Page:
Cheung Chau

Not to be confused with Changzhou Island, an island in Guangzhou, China.
The village of Cheung Chau, viewed from the north. The bay of Tung Wan is on the left and Cheung Chau Typhoon Shelter is on the right.

Cheung Chau (Chinese: 長洲, lit. "Long Island") is a small island 10 km southwest of Hong Kong Island, is nicknamed as the 'dumbbell island' for its shape. It has been inhabited for longer than most other places in the territory of Hong Kong, with a population of about 23,000 up to 2006. Administratively, it is part of the Islands District.

Contents

Geography

Location of Cheung Chau within Hong Kong

Geographically the island is formed from two mostly granite masses joined by what was presumably once a tombolo, a kind of sandbar. With an area of 2.45 km²,[1] the island is therefore "long", hence the name as translated from Cantonese is Long Island. Thus, it is redundant to say "Cheung Chau Island". The island is dumbbell-shaped, with hills at the northern and southern ends and the settlements concentrated in between.

Economy

A street on Cheung Chau

The central part of the island is well developed with shops and houses. The laneways are so narrow that normal motor traffic is impossible. Instead, there are small motorized trucks officially termed "Village vehicles". For example, there are small specially designed mini-fire engines, ambulances and police cars. Residential areas also exist on the hills of the north and south.

Traditionally the island was a fishing village and there are still fishing fleets working from the harbour. However in recent years the island has become a major tourist attraction, offering a mixture of sandy swimming beaches, seafood cafes, and traditional Chinese culture.

History

Under the terms of the 1898 Second Convention of Peking, the New Territories and 200 smaller islands including Cheung Chau were leased to the United Kingdom for 99 years. At that time, Cheung Chau was mainly a fishing village; it had more residents living on junks than on land. Cheung Chau had already been settled by people from other places in Southern China; for example, Hoklo, they are mainly fishing people; Hakka people; Chiu Chau; and Yue Ca. The island slowly evolved into a commercial hub with merchants selling supplies to the local fishing people, boat repair and fishing gear as well as the place to do business for fishing people and small farmers of other nearby islands like Lantau Island.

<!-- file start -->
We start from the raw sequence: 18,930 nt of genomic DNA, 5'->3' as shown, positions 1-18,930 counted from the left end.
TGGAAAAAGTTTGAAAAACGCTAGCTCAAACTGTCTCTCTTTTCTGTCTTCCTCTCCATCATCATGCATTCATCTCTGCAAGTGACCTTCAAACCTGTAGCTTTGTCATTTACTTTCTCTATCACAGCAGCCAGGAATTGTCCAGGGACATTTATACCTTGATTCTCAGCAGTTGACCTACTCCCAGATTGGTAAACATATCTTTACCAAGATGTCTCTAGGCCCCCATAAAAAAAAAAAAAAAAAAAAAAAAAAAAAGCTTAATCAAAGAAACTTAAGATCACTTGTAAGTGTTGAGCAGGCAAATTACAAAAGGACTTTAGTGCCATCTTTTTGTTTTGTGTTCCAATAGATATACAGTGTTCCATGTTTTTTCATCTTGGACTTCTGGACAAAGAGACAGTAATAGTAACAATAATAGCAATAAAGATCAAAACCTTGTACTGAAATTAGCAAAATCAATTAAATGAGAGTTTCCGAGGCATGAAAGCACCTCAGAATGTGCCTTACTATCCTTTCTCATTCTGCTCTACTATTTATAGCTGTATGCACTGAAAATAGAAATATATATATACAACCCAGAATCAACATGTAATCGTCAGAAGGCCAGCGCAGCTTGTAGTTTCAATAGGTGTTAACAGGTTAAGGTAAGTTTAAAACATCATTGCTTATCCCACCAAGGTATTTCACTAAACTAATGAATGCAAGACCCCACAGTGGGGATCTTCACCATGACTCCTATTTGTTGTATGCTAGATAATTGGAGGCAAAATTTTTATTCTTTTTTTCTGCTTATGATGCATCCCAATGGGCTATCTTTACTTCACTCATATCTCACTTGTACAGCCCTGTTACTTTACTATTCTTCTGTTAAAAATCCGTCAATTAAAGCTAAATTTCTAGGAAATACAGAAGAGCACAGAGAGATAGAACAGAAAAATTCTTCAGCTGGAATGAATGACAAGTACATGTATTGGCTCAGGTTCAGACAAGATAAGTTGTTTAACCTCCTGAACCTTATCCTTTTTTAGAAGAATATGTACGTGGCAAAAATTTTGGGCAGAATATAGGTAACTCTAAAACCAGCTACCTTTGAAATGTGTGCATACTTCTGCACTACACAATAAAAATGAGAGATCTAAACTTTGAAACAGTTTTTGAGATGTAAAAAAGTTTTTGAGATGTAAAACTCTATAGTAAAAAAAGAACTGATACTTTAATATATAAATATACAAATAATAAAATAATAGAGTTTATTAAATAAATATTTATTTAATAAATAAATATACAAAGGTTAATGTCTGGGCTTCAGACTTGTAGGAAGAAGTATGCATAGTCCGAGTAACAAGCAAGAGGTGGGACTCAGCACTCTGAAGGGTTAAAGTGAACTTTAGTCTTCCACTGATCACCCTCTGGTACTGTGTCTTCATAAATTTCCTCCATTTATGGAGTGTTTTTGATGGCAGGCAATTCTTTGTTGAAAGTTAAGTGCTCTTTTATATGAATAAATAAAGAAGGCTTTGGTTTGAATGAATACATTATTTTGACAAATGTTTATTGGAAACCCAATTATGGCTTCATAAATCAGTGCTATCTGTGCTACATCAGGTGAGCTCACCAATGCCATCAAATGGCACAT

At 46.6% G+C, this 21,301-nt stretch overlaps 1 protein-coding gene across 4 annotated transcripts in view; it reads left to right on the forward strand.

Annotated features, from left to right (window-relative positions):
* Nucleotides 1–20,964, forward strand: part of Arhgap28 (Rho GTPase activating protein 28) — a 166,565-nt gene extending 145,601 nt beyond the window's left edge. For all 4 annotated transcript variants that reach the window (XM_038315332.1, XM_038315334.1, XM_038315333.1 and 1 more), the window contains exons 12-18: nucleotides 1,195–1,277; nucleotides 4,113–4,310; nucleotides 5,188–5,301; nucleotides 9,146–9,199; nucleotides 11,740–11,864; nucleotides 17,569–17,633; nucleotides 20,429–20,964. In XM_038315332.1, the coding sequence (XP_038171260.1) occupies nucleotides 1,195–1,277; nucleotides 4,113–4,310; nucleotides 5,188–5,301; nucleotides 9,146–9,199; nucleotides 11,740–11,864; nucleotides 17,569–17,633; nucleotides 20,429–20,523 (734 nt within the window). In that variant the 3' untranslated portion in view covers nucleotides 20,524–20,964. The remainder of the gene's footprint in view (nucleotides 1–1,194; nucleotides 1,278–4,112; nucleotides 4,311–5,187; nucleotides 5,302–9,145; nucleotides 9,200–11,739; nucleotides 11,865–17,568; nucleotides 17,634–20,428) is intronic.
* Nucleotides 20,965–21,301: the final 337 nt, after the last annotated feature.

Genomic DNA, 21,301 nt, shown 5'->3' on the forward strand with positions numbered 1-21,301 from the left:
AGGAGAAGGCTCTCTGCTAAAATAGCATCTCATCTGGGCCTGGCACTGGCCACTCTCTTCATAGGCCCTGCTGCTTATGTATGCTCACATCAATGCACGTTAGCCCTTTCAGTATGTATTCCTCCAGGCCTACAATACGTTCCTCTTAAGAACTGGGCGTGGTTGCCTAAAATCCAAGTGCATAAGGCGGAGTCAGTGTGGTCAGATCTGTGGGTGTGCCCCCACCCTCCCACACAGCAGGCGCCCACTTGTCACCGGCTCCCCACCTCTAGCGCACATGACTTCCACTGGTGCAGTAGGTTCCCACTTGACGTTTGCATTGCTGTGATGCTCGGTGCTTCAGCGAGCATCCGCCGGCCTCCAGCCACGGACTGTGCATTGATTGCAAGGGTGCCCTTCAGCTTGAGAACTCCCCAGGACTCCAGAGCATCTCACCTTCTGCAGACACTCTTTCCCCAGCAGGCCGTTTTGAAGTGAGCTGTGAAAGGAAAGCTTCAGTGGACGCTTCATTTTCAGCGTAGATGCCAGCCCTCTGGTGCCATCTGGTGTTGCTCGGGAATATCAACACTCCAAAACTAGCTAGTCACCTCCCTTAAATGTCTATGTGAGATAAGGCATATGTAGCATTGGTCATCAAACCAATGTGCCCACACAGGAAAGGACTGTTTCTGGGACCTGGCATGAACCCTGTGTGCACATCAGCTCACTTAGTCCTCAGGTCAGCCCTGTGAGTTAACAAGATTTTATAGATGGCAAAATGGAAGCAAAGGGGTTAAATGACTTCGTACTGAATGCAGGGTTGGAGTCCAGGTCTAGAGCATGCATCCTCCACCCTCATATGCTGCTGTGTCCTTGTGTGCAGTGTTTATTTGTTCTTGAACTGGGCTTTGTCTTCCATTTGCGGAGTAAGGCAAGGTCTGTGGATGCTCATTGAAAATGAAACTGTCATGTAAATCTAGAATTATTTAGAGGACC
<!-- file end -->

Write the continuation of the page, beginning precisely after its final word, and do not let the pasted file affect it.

From 2000, a spate of suicide cases (most of them by "burning charcoal") took place inside rental holiday homes on the island. Hong Kong Chinese-language newspapers soon dubbed the island "Death Island" and stories concerning apparitions appeared in the wake of news about the succeeding suicides. In 2005 a local councillor Lam Kit-sing proposed a "suicide theme-park" to be built in order to capitalise on the island's now macabre reputation. Those plans were quickly ridiculed and subsequently rejected. Soon after, the choice of Cheung Chau for would-be suicides tailed off.

Sights

Pak Tai Temple
Rock Carving on Cheung Chau.

Temples

  • Pak Tai Temple - one of the oldest temples in Hong Kong. The temple was built in 1783. It was demolished and completely rebuilt in 1989. In front of the temple, there are 4 pairs of guarding lions. Before the altar are statues of two generals, Thousand Miles Eye and Favourable Wind Ear, who together are traditionally said to be able to hear and see anything
  • Four temples dedicated to Tin Hau, including the Pak She Tin Hau Temple
  • Kwan Kung Chung Yi Ting, a traditional temple built in 1973, dedicated to the god of justice Kwan Tai

Others

  • A cave, alleged to be the hiding place of Cheung Po Tsai, a 19th century pirate
  • Rock carving located near Tung Wan Beach were reported by geologists in 1970, and are declared monuments of Hong Kong.[2][3] This 3000-year-old rock carving is located on the east of the island, immediately below the Warwick Hotel. It consists of two groups of similar carved lines surrounding small depressions.
  • Tung Wan and Kwun Yam Wan beaches

Bun Festival

Temporary altar built during the Cheung Chau Bun Festival.

The annual Cheung Chau Bun Festival is a festival which includes a parade of floats, most famously including young children dressed as famous characters doing impossible balancing acts.[4] It last seven days and attracts tens of thousands of visitors to the island.

Notable people

  • Lee Lai Shan, a windsurfer, won Hong Kong's first Olympic gold medal in 1996. That Olympic gold was also Hong Kong's last Olympic medal since in 1997 Hong Kong became a Special Administrative Region of the People's Republic of China and now competes in the Olympics as Hong Kong, China.

Education

There are four primary schools and two secondary schools in Cheung Chau, including C.C.C. Cheung Chau Church Kam Kong Primary School, Cheung Chau Fisheries Joint Association Public School, Cheung Chau Sacred Heart School, Kwok Man School, Buddhist Wai Yan Memorial College and Cheung Chau Government Secondary School.

Transportation

A First Ferry ferry at Cheung Chau Ferry Pier, within Cheung Chau typhoon shelter.

First Ferry operates ferries service between Central pier and Cheung Chau. The ferries run approximately every 30 minutes depending upon time of day. Schedules on Sundays and public holidays differ from weekdays. The trip of about 20 kilometers takes 55 minutes or 35 minutes for ordinary ferries and high speed ferries respectively. Due to inaccessibility to cars and other vehicles, most residents use bicycles for personal transportation, and a number of bicycle rental shops near the ferry pier rent bicycles to tourists.

See also

References

External links

Coordinates: 22°12′38″N 114°1′44″E / 22.21056°N 114.02889°E / 22.21056; 114.02889


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